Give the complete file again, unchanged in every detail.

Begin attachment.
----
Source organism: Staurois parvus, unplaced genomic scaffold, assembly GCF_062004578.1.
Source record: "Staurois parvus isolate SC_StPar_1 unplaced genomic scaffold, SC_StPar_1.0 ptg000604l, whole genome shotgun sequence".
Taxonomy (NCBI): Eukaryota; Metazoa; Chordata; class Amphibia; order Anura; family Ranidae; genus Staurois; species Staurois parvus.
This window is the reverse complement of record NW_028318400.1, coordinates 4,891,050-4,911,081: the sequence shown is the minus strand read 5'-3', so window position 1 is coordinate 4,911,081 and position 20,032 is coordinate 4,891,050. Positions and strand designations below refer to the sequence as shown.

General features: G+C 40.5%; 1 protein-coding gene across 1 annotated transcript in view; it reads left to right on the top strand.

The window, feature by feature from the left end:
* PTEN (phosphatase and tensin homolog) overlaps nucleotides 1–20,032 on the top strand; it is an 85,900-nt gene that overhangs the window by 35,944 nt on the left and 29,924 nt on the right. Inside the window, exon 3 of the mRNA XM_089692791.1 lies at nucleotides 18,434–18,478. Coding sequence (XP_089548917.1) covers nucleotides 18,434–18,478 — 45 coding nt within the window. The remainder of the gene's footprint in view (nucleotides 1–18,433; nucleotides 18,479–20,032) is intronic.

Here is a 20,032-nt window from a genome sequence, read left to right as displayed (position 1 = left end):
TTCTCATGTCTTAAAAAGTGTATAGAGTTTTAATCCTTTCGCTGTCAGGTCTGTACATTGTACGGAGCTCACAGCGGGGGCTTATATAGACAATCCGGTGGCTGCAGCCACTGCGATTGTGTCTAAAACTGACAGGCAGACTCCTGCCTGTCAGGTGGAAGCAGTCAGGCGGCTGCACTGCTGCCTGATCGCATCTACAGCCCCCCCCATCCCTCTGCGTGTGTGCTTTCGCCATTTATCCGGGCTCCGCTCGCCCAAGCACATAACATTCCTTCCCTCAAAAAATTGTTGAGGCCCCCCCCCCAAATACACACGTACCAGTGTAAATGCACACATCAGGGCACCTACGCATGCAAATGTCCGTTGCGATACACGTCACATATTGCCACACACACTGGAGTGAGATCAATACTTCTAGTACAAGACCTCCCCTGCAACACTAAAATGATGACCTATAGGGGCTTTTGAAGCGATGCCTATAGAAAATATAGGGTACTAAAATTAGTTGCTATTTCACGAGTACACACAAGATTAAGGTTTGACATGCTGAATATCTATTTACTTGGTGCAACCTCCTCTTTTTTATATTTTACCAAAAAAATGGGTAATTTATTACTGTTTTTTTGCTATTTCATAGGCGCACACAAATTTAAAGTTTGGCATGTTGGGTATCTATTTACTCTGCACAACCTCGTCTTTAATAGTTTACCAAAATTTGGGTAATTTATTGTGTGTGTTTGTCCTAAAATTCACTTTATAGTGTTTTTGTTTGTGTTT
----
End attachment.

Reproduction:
Source organism: Staurois parvus, unplaced genomic scaffold, assembly GCF_062004578.1.
Source record: "Staurois parvus isolate SC_StPar_1 unplaced genomic scaffold, SC_StPar_1.0 ptg000604l, whole genome shotgun sequence".
Taxonomy (NCBI): Eukaryota; Metazoa; Chordata; class Amphibia; order Anura; family Ranidae; genus Staurois; species Staurois parvus.
This window is the reverse complement of record NW_028318400.1, coordinates 4,891,050-4,911,081: the sequence shown is the minus strand read 5'-3', so window position 1 is coordinate 4,911,081 and position 20,032 is coordinate 4,891,050. Positions and strand designations below refer to the sequence as shown.

General features: G+C 40.5%; 1 protein-coding gene across 1 annotated transcript in view; it reads left to right on the top strand.

The window, feature by feature from the left end:
* PTEN (phosphatase and tensin homolog) overlaps nucleotides 1–20,032 on the top strand; it is an 85,900-nt gene that overhangs the window by 35,944 nt on the left and 29,924 nt on the right. Inside the window, exon 3 of the mRNA XM_089692791.1 lies at nucleotides 18,434–18,478. Coding sequence (XP_089548917.1) covers nucleotides 18,434–18,478 — 45 coding nt within the window. The remainder of the gene's footprint in view (nucleotides 1–18,433; nucleotides 18,479–20,032) is intronic.

Here is a 20,032-nt window from a genome sequence, read left to right as displayed (position 1 = left end):
TTCTCATGTCTTAAAAAGTGTATAGAGTTTTAATCCTTTCGCTGTCAGGTCTGTACATTGTACGGAGCTCACAGCGGGGGCTTATATAGACAATCCGGTGGCTGCAGCCACTGCGATTGTGTCTAAAACTGACAGGCAGACTCCTGCCTGTCAGGTGGAAGCAGTCAGGCGGCTGCACTGCTGCCTGATCGCATCTACAGCCCCCCCCATCCCTCTGCGTGTGTGCTTTCGCCATTTATCCGGGCTCCGCTCGCCCAAGCACATAACATTCCTTCCCTCAAAAAATTGTTGAGGCCCCCCCCCCAAATACACACGTACCAGTGTAAATGCACACATCAGGGCACCTACGCATGCAAATGTCCGTTGCGATACACGTCACATATTGCCACACACACTGGAGTGAGATCAATACTTCTAGTACAAGACCTCCCCTGCAACACTAAAATGATGACCTATAGGGGCTTTTGAAGCGATGCCTATAGAAAATATAGGGTACTAAAATTAGTTGCTATTTCACGAGTACACACAAGATTAAGGTTTGACATGCTGAATATCTATTTACTTGGTGCAACCTCCTCTTTTTTATATTTTACCAAAAAAATGGGTAATTTATTACTGTTTTTTTGCTATTTCATAGGCGCACACAAATTTAAAGTTTGGCATGTTGGGTATCTATTTACTCTGCACAACCTCGTCTTTAATAGTTTACCAAAATTTGGGTAATTTATTGTGTGTGTTTGTCCTAAAATTCACTTTATAGTGTTTTTGTTTGTGTTT